Mountain ash sawfly is a recent addition to pests of American and European mountain ash, (Sorbus americana and S. aucuparia respectively), which are commonly planted ornamental landscape trees and naturalized in parks and woodlands. The insect arrived in the U.S. from Europe in the 1920s. It was found north of Seattle in 2009 and has spread to several counties since.
Description and damage The mountain ash sawfly is a gregarious caterpillar-like larvae that feeds on the leaves of its hosts. They characteristically consume all but the rachis and midveins of leaflets leaving only a skeleton. The young larvae are yellowish and somewhat translucent. As they mature, they become orange-yellow with distinct black spots. The larvae feed gregariously, lining up along the edge of the leaflets nearly head to head, and swing their tail end away from the leaf. In this position, they eat their way to the midrib, then move on to new leaves. The larvae spin a brownish-tan capsule and remain as a prepupa during the winter. When conditions are right they become pupae and then transform to the adult stage. Adults look like small dark flies (but with four wings, they are actually in the order Hymenoptera: bees, ants and wasps).
Biology and life cycle Winter is spent in the pupal stage in the soil. In late spring, the adults emerge, mate, and insert eggs into slits in the leaf. These hatch and the tiny first instar larvae line up along the leaf edge and feed. They molt several times until they are fully mature, then pupate in mid-summer. There are two and possibly three generations. Pupae are reported to be able to delay emergence for two or three years.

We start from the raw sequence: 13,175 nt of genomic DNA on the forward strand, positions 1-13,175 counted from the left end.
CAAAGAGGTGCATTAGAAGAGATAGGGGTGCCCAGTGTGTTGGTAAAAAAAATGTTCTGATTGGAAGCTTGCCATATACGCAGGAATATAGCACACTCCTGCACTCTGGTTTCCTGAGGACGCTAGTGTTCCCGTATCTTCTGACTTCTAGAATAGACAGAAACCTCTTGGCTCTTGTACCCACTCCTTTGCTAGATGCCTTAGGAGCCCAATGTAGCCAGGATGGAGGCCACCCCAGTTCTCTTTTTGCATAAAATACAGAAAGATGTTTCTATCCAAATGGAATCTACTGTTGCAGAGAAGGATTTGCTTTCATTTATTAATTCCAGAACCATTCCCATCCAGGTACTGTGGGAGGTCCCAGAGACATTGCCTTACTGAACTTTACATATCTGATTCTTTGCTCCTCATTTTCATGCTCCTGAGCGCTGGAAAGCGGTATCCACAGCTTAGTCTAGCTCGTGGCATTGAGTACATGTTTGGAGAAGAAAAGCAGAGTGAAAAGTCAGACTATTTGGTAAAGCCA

Pest monitoring Scouting should include a periodic visual scan for larvae on leaves. Sticky traps hung from branches can to provide evidence of adult emergence. Assess the severity of the infestation. A few bunches of larvae might be ignored early in the spring, but re-evaluate the abundance and damage caused by the second generation. Scouting is encouraged each year as heavily infested trees one year may be free of sawfly larvae the next year.
Prune off the clusters of sawflies as soon as they are noticed to reduce to minimize damage to the tree. Early removal reduces the potential for defoliation in mid-summer by the second generation. If the tree is defoliated, provide water and light fertilizer to stimulate new growth.
See “Sawfly” in Table 2:
For further information:
Granger, B. 2016. Mountain Ash Sawfly Persists in the Pacific Northwest. Pacific Northwest ISA. http://oregonstate.edu/dept/nurspest/mountain_ash_sawfly.htm